Ellen Pao, the woman behind the high-profile gender discrimination lawsuit against venture capital firm Kleiner Perkins Caufield & Byers, has decided not to appeal. “I cannot afford the risk of even more costs to fight against a firm with tremendous financial resources and massive legal and PR armies,” Pao said in a statement Thursday. “It is time to move on. I look forward to continuing the conversation about workplace equality and to building great companies in the technology industry.”
Pao lost her case in March after a five-week trial, with the jury ultimately finding in favor of Kleiner Perkins on all counts. The contentious suit, in which Pao alleged that Kleiner Perkins denied her senior roles on the basis of gender and tolerated a work environment that was toxic for women, was closely watched in Silicon Valley, where diversity in just about all respects is a perennially touchy subject. After the decision came down, Kleiner Perkins reportedly offered to waive the $1 million or so in legal fees Pao owed for its defense efforts if she didn’t appeal. But in June, Pao filed a notice of appeal in San Francisco court.
In a post written exclusively for Re/code, Pao says the cards were always against her. “From the first day of trial, I saw how hard it was going to be to win when every potential juror who expressed a belief that sexism exists in tech—a belief that is widely recognized and documented—was not allowed to serve on the trial,” she writes. Pao emphasizes in her statement that she did not reach a settlement with Kleiner Perkins. “Settlement might have provided me with financial benefits, but only at the great cost of silence,” she explains. “To quote their lawyer, ‘KP is not interested in a settlement without a non disparagement provision,’ meaning I would not be free to speak the truth about my experiences. I refuse to be silent on these important issues.” Her Re/code missive ends with a plea for other women to do similarly:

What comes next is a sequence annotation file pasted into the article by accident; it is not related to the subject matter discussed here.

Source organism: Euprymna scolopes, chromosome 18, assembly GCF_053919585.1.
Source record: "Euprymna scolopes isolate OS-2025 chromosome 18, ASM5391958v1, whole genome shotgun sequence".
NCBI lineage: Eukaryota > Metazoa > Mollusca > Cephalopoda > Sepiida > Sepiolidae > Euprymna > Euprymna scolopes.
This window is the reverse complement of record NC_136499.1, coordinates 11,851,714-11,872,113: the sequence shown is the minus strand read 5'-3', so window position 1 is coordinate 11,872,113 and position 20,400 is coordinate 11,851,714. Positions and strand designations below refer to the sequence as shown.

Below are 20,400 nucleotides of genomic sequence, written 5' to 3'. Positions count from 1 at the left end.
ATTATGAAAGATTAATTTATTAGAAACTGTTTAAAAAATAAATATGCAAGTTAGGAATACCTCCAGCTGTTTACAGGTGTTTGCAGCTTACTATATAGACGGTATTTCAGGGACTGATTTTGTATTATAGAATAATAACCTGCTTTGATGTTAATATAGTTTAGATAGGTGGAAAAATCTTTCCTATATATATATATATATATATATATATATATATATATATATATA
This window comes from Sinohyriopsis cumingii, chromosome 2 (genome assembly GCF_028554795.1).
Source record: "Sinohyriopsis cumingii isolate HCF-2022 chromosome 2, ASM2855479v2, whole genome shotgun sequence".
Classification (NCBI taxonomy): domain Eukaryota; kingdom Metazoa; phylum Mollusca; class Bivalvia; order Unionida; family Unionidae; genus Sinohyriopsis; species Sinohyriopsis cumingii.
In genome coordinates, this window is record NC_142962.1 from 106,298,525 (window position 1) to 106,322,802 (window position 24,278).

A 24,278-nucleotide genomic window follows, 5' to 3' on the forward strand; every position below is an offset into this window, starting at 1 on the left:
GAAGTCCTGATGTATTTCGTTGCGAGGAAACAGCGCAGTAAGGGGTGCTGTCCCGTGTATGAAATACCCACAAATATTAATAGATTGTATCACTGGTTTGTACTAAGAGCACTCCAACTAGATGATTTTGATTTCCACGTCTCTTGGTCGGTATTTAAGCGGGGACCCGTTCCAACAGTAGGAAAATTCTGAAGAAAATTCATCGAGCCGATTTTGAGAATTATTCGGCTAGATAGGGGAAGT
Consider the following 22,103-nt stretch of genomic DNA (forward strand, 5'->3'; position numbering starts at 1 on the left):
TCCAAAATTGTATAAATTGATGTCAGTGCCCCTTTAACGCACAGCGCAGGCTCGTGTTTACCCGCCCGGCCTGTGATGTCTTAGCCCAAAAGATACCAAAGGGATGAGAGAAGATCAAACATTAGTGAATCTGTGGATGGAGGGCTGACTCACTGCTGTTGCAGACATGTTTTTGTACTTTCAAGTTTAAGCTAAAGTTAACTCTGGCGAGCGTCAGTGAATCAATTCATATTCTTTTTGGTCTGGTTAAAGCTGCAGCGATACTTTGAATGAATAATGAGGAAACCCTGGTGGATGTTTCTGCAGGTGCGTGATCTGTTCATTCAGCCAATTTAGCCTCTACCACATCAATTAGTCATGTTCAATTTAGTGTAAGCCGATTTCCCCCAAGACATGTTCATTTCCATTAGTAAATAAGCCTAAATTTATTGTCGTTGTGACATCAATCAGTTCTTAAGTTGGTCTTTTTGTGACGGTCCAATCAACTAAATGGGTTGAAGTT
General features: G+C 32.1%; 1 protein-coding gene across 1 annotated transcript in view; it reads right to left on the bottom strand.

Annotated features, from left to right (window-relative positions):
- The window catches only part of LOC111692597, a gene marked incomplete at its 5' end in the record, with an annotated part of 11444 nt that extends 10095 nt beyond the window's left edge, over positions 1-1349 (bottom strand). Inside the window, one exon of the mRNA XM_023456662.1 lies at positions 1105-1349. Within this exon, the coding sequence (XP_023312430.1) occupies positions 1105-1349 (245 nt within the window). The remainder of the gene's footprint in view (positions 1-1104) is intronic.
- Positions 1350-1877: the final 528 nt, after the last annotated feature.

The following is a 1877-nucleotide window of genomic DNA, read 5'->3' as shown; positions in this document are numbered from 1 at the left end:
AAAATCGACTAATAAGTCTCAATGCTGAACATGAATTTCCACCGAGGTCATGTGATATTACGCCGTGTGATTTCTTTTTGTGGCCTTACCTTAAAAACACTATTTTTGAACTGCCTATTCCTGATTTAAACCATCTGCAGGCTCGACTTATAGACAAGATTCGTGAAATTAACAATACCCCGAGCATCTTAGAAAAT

I have a request for all companies: Please don’t try to silence employees who raise discrimination and harassment concerns. Instead allow balanced and complete perspectives to come out publicly so we can all learn and improve. I and many others are eager to hear more stories being shared by women and minorities. I turned down offers to settle so I can keep telling mine. We need to keep telling our stories and educating people on how it can be that women and minorities form such a small fraction of our investor base, our tech workforce and our leadership.